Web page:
Drakenfeld, by Mark Charan Newton [Drakenfeld #1]

Title: Drakenfeld (Lucan Drakenfeld #1)
Author: Mark Charan Newton
Publisher: Tor
Publication date: 1oth October 2013 (UK)
Rating: ★★★★★

Drakenfeld-Cover-Art-540x830Drakenfeld is a complete change-of-pace from what Mark Charan Newton exhibited with his Legends of the Red Sun series, which veered towards the New Weird and definitely played with darker plotlines. Instead, this classically-influenced fantasy is a crime hybrid that is set to be as much of a stellar success as the rest of Newton’s work. In fact, I’ve been hoping for something like this for a while and when I received this ARC before the summer I dived straight in.

I was hesitant at the setting in the first instance—I’m not a massive fan of the classical world and definitely not a fan of Rome and Greece and all that sort of stuff. But I was anticipating this because it’s a Newton and because, crime hybrid. That’s pretty much all I needed to hear.

I’m glad I forwent my ho-hum attitude towards the setting, because Drakenfeld is a complete success of a novel. I wish there were more hybrids, especially ones that merge the crime genre into fantasy and science fiction.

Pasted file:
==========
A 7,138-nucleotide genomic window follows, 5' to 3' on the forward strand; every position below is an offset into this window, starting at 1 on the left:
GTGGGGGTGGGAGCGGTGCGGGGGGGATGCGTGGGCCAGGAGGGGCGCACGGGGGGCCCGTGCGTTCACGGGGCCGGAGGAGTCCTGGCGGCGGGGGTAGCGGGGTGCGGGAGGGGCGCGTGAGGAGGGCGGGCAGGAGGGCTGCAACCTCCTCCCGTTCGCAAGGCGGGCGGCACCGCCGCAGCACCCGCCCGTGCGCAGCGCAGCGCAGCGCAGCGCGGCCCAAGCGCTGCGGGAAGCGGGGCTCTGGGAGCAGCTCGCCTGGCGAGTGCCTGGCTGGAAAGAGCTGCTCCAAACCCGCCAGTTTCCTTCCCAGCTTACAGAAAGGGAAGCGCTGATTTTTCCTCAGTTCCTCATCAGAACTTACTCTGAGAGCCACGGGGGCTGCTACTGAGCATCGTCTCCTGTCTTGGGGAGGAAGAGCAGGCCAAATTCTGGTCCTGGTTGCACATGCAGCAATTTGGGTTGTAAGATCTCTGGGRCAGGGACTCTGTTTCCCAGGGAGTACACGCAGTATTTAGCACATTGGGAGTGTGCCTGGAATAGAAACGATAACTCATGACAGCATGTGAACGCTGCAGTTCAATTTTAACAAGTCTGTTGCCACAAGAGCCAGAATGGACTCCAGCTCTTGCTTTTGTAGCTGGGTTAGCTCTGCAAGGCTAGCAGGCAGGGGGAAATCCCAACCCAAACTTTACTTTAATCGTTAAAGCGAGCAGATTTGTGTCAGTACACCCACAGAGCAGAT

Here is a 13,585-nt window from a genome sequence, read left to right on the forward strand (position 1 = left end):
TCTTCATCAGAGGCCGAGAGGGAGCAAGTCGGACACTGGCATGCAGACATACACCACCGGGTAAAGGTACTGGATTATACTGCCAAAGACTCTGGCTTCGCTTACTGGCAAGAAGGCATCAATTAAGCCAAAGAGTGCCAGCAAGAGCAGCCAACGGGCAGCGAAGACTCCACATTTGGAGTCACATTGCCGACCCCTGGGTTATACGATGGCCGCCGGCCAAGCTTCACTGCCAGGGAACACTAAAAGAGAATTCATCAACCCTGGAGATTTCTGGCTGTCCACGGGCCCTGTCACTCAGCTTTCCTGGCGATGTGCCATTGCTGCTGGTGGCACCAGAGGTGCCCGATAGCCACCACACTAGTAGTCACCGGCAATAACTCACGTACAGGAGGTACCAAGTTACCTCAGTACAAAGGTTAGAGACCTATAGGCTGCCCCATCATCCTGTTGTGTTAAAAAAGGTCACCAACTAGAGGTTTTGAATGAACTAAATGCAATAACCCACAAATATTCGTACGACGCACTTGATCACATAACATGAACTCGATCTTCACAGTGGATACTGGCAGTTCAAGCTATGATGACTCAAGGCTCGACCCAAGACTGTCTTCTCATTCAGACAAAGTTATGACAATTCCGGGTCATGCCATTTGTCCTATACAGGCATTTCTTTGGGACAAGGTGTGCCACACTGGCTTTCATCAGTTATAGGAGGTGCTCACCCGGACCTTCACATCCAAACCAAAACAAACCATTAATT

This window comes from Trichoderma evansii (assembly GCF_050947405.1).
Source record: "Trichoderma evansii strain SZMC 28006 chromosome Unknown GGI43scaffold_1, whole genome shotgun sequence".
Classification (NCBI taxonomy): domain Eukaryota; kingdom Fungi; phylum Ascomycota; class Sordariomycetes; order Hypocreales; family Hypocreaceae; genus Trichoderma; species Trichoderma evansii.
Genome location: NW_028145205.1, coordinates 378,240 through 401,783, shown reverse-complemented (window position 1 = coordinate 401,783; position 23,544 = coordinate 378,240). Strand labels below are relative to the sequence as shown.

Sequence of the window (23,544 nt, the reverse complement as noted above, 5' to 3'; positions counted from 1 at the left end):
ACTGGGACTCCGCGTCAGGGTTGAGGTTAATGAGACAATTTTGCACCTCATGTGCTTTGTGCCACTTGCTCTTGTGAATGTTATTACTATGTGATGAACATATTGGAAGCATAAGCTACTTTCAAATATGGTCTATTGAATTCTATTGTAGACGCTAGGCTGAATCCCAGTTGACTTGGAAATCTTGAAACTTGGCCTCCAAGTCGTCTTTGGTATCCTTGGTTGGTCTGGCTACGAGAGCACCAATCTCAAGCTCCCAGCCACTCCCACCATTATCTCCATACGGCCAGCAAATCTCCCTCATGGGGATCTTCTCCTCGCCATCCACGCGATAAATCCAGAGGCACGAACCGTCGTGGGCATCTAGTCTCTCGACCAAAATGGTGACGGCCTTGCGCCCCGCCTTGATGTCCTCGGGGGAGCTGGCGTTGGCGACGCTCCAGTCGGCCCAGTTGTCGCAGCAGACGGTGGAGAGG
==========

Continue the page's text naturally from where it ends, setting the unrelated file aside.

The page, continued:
Essentially, Drakenfeld is a whodunit. My favourite kind.

Lucan Drakenfeld is the son of a renowned Officer of the Sun Chamber and his whole life he has lived in his father’s shadow. To this end, he has been working far from the city of his birth, avoiding elements of his past—and his father’s glowing reputation.

But upon receipt of news of his father’s death, Lucan is recalled to the ancient city of his birth, Tryum. Along with him goes his assistant, Leana. They travel to the city and soon find themselves completely entangled in what will prove to be his most difficult and complicated case to date. Along the way, as might be expected with Lucan returning to his home, he will have to confront elements of his past that he would rather forget. More than that, his father’s death is suspicious to Lucan, despite the Sun Chamber’s belief that it was a natural death.

With both the death of the King’s sister and the mystery of his father’s death hanging over the investigation, Lucan and Leana must delve into the heart of the city’s politics  to uncover the truth—which is far stranger and more complex than  either of them could have accounted for.

Everything in this fantasy crime hybrid is woven together perfectly and Newton demonstrates an aptitude for not only the complex fantasy of the Legends of the Red Sun series, but for the subtle twists and turns of a Romanesque mystery, too.

Following the slightly darker turns of his previous series, the final book of which I was incredibly disappointed by, I was expecting to love Drakenfeld off the bat after reading Newton’s blog on the subject, promising a completely different sort of protagonist and ideal.